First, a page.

PII costs “not expected to fall in the near term”

Joint research by the Legal Services Board (LSB) and Solicitors Regulation Authority (SRA) has identified key trends in the professional indemnity insurance market.

The research found that the average PII premium is now equivalent to 5% of a law firm’s annual turnover but also points to the potential for continued market consolidation as one fifth of firms are paying premiums equivalent to 10% or more, of which the majority (90%) are small firms; with the report raising concerns that smaller firms may struggle to cope with rising costs resulting in passing it on to clients, inability to obtain cover or go out of business reducing access to justice.

Unsurprisingly, property firms continue to suffer the most when it comes to PII premiums property and conveyancing is seen as the riskiest area of law; identified as such because of the highest total and highest average per claim value, the log-tail risk of claims, and the increasing risk of fraud from cyber attack and impersonation; with analysis suggesting such work attracts premiums of 8-12% of turnover.

Although less affected, the report also identifies that firms who have a wills, trusts and probate team also pay a higher average premium, attributed to larger claims given the value and nature of estate planning and the similar long tail attributed to conveyancing for claims.

The risks associated with other areas of law like family and divorce, and was identified as low, reflected in premiums in line with and below with the averages found in the report; work on uncontested divorces for example is estimated to have premiums between 2-7% of firm turnover.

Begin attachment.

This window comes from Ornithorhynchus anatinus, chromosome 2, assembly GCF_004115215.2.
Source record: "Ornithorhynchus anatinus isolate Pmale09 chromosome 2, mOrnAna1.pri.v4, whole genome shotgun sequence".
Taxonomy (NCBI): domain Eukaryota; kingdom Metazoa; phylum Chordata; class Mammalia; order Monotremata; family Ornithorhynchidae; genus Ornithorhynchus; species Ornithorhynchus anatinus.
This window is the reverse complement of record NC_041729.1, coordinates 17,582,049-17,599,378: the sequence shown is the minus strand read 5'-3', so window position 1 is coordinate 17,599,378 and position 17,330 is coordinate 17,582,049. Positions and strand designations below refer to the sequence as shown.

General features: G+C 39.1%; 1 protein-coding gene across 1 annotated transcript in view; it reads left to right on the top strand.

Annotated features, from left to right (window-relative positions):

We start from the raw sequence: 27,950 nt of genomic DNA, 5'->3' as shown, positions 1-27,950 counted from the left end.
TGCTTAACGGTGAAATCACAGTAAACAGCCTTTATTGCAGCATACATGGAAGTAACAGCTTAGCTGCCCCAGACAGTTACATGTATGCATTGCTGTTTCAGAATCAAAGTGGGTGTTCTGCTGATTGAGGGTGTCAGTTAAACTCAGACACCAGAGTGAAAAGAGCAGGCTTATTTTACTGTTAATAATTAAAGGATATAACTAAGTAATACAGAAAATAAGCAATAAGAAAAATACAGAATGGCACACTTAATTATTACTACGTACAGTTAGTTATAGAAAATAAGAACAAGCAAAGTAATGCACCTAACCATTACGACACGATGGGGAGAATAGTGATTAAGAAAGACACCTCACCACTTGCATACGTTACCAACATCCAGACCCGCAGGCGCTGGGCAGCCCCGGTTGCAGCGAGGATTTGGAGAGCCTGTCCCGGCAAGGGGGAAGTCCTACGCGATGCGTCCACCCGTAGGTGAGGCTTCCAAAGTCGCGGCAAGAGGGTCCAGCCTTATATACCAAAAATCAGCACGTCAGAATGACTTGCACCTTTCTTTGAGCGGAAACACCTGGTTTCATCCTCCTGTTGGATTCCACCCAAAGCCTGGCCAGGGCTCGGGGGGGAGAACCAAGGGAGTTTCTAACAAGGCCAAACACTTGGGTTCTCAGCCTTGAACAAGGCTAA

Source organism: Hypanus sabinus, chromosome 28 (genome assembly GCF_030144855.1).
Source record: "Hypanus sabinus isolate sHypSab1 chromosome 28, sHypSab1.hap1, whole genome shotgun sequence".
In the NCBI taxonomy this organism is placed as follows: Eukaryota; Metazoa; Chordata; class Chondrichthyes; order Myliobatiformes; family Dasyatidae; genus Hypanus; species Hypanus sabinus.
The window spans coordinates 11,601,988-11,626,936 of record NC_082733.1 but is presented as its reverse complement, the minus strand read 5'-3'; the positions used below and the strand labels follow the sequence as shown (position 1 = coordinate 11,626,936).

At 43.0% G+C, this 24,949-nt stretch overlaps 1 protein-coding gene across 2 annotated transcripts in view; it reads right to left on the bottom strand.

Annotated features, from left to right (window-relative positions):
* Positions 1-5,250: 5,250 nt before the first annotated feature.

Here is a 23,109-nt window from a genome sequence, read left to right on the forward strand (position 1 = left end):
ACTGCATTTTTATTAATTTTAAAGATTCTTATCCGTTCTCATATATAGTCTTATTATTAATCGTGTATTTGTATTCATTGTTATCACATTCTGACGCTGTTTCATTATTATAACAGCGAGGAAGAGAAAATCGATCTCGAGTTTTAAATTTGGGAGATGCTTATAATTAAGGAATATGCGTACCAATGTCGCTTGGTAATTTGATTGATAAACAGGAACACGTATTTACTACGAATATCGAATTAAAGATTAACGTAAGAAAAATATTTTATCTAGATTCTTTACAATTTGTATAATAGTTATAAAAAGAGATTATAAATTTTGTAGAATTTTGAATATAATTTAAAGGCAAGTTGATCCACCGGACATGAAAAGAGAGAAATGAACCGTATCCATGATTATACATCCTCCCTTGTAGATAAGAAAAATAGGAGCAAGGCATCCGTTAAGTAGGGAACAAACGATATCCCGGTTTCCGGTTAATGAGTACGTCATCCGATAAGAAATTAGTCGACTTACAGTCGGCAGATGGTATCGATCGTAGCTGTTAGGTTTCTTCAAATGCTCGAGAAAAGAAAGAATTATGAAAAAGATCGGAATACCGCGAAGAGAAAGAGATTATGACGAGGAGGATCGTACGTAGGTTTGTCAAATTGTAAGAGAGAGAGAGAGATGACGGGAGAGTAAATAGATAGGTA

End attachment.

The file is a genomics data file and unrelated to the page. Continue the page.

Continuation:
While the areas of law practiced are a significant factor in the PII premium, the research also found higher premiums where firms holding more or variable amounts of client money, have a history of regulatory findings, and have a higher ratio of fee earners and qualified fee earners compared to turnover.

The results also discuss cyber insurance specifically, identifying it as an important driver of PII premiums, with high impact on costs. 44% of SRA firms purchased separate cyber cover, at an average cost of 0.1% of turnover. While cyber insurance covers first-party losses such as business interruption the report states that

“we would not expect any direct link between a law firm having cyber insurance and the cost of its PII cover. We instead investigate this variable as a proxy: other unobserved factors about the firm may cause it to be more likely to take out cyber insurance, and also have some bearing on its PII premium rate.”

Firms may disagree but the report points to the hardening market being a result of historic undercharging. Reviews in 2019 by both the Prudential Regulation Authority (PRA) and Lloyd’s of London asked insurers to look at their underwriting policies and identified PII as one of the most underperforming lines of insurance, suggesting that premiums may have been set too low.

The full report is available to review on the SRA website: https://www.sra.org.uk/sra/research-publications/professional-indemnity-insurance-market-law-firms/

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